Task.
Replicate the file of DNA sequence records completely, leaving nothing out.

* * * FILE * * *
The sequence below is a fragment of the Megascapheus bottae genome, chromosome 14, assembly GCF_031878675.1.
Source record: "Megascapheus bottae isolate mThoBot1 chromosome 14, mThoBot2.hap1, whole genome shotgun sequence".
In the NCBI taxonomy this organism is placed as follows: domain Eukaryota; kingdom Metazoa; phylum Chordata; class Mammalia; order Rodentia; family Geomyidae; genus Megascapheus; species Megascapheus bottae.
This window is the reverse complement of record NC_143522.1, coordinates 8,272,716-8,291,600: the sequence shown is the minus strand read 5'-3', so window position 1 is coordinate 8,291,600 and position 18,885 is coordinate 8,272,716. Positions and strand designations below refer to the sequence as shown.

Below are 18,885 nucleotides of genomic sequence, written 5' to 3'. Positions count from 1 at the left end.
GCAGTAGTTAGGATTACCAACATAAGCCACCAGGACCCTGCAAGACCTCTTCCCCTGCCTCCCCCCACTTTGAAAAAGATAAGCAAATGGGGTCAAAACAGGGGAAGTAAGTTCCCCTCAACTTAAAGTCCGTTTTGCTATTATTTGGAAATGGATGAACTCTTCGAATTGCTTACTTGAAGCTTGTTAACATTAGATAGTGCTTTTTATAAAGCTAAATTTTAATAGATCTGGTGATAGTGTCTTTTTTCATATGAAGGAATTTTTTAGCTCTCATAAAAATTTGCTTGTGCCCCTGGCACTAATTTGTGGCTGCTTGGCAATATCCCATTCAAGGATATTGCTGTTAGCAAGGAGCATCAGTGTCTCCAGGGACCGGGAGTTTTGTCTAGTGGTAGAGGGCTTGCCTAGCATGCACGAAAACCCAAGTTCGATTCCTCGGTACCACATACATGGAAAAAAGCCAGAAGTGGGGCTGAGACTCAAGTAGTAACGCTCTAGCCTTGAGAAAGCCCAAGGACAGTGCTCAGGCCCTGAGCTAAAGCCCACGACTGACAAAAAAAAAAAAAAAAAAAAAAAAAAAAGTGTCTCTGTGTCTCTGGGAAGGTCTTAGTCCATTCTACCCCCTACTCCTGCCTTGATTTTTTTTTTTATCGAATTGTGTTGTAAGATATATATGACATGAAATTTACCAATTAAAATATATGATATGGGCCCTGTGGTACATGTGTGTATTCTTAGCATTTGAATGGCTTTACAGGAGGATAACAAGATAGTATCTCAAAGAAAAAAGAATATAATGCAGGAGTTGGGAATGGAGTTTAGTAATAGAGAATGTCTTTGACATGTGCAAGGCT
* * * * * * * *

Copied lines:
The sequence below is a fragment of the Megascapheus bottae genome, chromosome 14, assembly GCF_031878675.1.
Source record: "Megascapheus bottae isolate mThoBot1 chromosome 14, mThoBot2.hap1, whole genome shotgun sequence".
In the NCBI taxonomy this organism is placed as follows: domain Eukaryota; kingdom Metazoa; phylum Chordata; class Mammalia; order Rodentia; family Geomyidae; genus Megascapheus; species Megascapheus bottae.
This window is the reverse complement of record NC_143522.1, coordinates 8,272,716-8,291,600: the sequence shown is the minus strand read 5'-3', so window position 1 is coordinate 8,291,600 and position 18,885 is coordinate 8,272,716. Positions and strand designations below refer to the sequence as shown.

Below are 18,885 nucleotides of genomic sequence, written 5' to 3'. Positions count from 1 at the left end.
GCAGTAGTTAGGATTACCAACATAAGCCACCAGGACCCTGCAAGACCTCTTCCCCTGCCTCCCCCCACTTTGAAAAAGATAAGCAAATGGGGTCAAAACAGGGGAAGTAAGTTCCCCTCAACTTAAAGTCCGTTTTGCTATTATTTGGAAATGGATGAACTCTTCGAATTGCTTACTTGAAGCTTGTTAACATTAGATAGTGCTTTTTATAAAGCTAAATTTTAATAGATCTGGTGATAGTGTCTTTTTTCATATGAAGGAATTTTTTAGCTCTCATAAAAATTTGCTTGTGCCCCTGGCACTAATTTGTGGCTGCTTGGCAATATCCCATTCAAGGATATTGCTGTTAGCAAGGAGCATCAGTGTCTCCAGGGACCGGGAGTTTTGTCTAGTGGTAGAGGGCTTGCCTAGCATGCACGAAAACCCAAGTTCGATTCCTCGGTACCACATACATGGAAAAAAGCCAGAAGTGGGGCTGAGACTCAAGTAGTAACGCTCTAGCCTTGAGAAAGCCCAAGGACAGTGCTCAGGCCCTGAGCTAAAGCCCACGACTGACAAAAAAAAAAAAAAAAAAAAAAAAAAAAGTGTCTCTGTGTCTCTGGGAAGGTCTTAGTCCATTCTACCCCCTACTCCTGCCTTGATTTTTTTTTTTATCGAATTGTGTTGTAAGATATATATGACATGAAATTTACCAATTAAAATATATGATATGGGCCCTGTGGTACATGTGTGTATTCTTAGCATTTGAATGGCTTTACAGGAGGATAACAAGATAGTATCTCAAAGAAAAAAGAATATAATGCAGGAGTTGGGAATGGAGTTTAGTAATAGAGAATGTCTTTGACATGTGCAAGGCT